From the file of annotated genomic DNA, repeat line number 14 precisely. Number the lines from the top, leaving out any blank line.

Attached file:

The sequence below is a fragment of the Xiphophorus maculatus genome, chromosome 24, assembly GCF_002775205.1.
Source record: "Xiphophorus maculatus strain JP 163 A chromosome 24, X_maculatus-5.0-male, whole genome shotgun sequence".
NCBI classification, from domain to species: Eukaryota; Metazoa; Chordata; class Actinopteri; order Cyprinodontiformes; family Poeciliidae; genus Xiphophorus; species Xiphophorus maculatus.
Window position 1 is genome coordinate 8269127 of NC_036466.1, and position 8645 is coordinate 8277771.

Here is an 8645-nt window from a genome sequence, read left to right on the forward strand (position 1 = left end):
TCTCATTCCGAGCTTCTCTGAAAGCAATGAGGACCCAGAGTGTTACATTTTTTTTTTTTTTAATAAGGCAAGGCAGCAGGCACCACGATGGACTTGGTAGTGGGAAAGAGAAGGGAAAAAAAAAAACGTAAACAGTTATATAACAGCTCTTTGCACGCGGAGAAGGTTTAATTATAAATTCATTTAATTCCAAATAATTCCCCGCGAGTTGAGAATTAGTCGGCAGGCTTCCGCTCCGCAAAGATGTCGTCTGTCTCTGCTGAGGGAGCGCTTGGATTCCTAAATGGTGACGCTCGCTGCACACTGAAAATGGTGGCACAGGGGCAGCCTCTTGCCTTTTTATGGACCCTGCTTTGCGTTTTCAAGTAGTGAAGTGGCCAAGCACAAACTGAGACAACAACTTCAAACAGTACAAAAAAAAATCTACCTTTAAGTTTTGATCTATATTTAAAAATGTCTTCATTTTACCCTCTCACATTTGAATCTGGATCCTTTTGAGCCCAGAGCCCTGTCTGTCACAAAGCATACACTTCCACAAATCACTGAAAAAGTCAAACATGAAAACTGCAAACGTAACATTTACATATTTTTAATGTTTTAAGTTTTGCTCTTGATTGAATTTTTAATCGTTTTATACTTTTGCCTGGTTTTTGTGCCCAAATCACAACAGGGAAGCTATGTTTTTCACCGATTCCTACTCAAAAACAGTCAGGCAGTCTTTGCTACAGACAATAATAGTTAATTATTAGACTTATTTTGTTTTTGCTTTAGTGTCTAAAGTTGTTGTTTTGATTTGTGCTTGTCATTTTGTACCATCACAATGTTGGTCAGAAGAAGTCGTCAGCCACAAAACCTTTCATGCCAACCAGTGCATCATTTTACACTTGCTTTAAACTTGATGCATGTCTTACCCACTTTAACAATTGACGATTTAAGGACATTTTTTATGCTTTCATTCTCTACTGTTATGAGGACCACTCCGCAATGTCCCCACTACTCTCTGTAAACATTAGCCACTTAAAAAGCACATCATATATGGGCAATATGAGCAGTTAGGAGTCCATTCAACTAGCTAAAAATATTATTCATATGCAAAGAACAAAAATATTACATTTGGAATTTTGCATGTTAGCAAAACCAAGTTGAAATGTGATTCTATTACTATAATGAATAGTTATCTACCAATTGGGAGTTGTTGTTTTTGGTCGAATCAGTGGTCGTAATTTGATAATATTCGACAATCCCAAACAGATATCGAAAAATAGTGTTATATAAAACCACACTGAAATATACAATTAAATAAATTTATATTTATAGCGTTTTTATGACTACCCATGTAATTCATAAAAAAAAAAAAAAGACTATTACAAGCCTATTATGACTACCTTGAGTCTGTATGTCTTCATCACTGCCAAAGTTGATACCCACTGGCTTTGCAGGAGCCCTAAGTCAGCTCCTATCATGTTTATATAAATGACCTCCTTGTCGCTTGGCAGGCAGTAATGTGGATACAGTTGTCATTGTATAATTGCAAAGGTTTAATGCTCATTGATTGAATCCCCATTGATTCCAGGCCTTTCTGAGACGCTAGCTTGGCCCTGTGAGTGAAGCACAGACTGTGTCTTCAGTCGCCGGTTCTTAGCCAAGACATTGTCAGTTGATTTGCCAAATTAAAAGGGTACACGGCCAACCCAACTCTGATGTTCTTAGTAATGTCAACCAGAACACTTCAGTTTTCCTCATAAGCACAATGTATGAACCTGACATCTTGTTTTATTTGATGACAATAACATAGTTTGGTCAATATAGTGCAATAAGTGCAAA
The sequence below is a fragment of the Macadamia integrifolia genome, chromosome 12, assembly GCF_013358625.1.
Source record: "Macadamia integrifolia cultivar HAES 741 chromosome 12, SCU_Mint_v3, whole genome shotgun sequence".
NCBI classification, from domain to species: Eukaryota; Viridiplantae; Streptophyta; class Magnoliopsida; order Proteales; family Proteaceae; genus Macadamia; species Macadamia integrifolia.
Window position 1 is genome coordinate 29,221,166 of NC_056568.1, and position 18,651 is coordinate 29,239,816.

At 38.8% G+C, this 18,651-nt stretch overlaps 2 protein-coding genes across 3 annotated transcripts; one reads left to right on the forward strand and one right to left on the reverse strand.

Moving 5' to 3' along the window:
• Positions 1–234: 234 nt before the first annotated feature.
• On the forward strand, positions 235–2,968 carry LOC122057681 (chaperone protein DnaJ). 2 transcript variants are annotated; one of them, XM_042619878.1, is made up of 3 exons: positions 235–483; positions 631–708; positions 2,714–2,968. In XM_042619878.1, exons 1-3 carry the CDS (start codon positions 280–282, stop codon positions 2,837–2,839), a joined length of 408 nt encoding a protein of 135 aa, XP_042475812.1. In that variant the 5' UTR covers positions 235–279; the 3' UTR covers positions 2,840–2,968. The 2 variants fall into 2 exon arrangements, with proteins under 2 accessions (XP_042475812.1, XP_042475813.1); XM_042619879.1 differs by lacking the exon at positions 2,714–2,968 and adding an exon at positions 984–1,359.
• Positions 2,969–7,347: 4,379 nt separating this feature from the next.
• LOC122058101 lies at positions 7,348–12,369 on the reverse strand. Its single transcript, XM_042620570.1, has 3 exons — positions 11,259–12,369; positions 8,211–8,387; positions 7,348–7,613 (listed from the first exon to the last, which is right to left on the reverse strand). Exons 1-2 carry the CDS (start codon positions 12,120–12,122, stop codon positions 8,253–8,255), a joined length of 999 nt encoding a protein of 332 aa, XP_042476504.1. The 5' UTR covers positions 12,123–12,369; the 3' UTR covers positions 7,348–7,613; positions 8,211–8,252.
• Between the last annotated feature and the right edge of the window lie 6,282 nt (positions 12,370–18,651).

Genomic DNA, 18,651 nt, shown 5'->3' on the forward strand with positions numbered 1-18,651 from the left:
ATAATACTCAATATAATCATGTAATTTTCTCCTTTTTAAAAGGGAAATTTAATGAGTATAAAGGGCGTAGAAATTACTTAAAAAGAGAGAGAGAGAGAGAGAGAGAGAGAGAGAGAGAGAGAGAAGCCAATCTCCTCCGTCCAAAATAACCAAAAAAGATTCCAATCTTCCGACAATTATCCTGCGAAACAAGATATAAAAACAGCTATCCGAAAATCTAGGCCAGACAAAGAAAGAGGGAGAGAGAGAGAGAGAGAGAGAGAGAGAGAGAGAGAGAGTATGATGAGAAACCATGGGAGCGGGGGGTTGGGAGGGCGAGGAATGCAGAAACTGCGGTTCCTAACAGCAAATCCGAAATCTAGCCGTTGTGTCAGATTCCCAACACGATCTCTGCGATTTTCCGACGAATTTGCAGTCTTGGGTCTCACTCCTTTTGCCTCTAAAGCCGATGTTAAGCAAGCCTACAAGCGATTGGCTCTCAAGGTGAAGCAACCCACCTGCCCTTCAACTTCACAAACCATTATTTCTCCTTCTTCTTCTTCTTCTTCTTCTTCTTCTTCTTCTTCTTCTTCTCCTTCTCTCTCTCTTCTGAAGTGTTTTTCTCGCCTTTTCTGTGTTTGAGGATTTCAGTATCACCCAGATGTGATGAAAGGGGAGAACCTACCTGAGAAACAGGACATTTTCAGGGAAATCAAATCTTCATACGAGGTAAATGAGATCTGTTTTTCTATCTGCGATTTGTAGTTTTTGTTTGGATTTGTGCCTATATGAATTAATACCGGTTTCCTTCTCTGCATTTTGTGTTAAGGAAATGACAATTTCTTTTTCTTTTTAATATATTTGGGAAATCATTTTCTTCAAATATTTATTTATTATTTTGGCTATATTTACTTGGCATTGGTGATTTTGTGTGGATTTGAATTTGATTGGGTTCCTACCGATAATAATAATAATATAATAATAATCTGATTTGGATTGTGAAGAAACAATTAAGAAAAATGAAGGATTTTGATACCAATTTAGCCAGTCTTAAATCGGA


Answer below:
• On the forward strand, positions 235–2,968 carry LOC122057681 (chaperone protein DnaJ). 2 transcript variants are annotated; one of them, XM_042619878.1, is made up of 3 exons: positions 235–483; positions 631–708; positions 2,714–2,968. In XM_042619878.1, exons 1-3 carry the CDS (start codon positions 280–282, stop codon positions 2,837–2,839), a joined length of 408 nt encoding a protein of 135 aa, XP_042475812.1. In that variant the 5' UTR covers positions 235–279; the 3' UTR covers positions 2,840–2,968. The 2 variants fall into 2 exon arrangements, with proteins under 2 accessions (XP_042475812.1, XP_042475813.1); XM_042619879.1 differs by lacking the exon at positions 2,714–2,968 and adding an exon at positions 984–1,359.